Friday, May 31, 2013

Revenge of the Big Brother (how toddlers and babies help illustrate pain)

Once I explained the chronic left arm pain like this: imagine a small child who randomly taps you on the arm.  You ask the child what it wants, and the child says, "Nothing."  Repeat.  Ad Nauseum.  For years.  It's exhausting. 

For years, this pain was the ascendant one.  But recently, there's a new pain on the block, one that has been growing up until it takes up more of my attention.  I took it to the doctor, and it turns out that it's complications from a college racquetball dislocation injury.  For months, I've been babying it, using my left arm more than usual to give some rest to my right.  

I was sort of exasperatedly thinking of my left arm pain as the older brother in the pain family.  When a new baby comes, the parents and all the adults have to pay attention to it because it's loud and demanding.  And the older siblings have to put up with it.  They have to be good big brothers and sisters and protect the baby.   And my left arm has been behaving.  Surprisingly well.   Like a good big brother.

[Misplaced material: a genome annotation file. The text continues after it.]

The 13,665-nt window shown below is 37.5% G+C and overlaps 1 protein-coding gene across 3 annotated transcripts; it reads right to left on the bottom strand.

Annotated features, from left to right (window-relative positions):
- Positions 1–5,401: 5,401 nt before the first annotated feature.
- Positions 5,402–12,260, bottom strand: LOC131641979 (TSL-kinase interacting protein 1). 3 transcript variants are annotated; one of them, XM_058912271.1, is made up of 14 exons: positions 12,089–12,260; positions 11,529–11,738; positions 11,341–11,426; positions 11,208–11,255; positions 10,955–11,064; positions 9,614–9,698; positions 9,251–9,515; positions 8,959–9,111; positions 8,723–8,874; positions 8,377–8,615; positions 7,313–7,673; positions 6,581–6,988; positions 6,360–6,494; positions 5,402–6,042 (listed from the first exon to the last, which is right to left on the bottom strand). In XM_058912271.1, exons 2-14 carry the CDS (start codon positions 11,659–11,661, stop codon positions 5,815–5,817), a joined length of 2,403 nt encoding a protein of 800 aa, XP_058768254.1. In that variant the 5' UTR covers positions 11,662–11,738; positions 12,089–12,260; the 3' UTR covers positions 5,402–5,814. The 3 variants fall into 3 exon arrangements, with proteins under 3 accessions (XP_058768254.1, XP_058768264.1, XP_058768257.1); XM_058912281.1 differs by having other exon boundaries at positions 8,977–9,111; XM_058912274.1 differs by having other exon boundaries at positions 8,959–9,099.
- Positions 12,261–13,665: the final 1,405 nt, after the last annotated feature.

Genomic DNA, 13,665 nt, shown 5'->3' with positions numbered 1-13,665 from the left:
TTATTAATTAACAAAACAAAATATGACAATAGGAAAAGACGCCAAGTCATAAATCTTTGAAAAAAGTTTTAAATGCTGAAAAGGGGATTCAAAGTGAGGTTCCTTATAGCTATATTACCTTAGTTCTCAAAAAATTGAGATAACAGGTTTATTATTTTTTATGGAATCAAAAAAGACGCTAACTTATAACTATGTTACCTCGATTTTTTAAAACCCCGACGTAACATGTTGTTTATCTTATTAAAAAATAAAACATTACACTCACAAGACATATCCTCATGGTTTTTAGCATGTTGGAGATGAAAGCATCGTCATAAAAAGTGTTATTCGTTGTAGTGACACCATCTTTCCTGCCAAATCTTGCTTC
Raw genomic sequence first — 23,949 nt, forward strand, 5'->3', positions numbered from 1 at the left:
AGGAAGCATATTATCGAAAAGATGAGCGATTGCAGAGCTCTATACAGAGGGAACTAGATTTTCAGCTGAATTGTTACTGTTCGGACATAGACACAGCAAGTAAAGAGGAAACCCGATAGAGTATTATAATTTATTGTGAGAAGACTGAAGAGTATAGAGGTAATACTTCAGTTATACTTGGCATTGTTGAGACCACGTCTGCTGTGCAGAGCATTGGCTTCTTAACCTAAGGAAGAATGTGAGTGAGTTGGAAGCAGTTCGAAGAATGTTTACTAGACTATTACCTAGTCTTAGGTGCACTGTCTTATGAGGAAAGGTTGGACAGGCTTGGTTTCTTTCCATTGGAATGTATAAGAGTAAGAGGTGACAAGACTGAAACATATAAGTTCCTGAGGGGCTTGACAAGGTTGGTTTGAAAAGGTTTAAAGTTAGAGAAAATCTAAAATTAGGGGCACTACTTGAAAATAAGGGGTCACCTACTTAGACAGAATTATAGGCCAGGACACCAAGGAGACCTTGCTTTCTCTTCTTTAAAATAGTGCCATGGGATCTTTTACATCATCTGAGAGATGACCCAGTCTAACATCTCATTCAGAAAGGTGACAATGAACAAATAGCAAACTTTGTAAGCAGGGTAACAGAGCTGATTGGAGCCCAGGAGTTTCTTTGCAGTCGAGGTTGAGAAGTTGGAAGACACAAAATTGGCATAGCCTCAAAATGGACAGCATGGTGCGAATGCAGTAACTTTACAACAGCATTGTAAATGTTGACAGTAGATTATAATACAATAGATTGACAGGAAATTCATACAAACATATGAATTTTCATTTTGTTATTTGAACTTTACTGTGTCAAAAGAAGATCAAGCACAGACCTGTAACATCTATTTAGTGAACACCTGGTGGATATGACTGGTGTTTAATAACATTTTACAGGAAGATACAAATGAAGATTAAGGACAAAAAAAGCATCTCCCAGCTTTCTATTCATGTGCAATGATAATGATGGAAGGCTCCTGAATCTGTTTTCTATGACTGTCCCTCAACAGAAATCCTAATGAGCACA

There usually comes a time, though, when the older sibling (especially if said sibling is a preschooler) has enough and snaps and throws a tantrum and demands attention in all manner of ways.  Last week, big brother pain snapped.  And how.

I felt it coming on for a couple of days; the signs aren't subtle at all, not surprising.  I tried to put some more weight on the right shoulder, but that only delays the reckoning.  It hit when I was trying to close the trunk after work.  Holy cow.  And then the next day at work.  Wow.  Stabbing, breathtaking, whiteout pain that just stops you cold in your tracks.

Not that I could really hold this attack against it.  I mean, it really was being a trooper of a big brother for a while there.  Maybe for long enough that I've started getting the maverick younger brother right shoulder under control.  We can hope.  We'll see.

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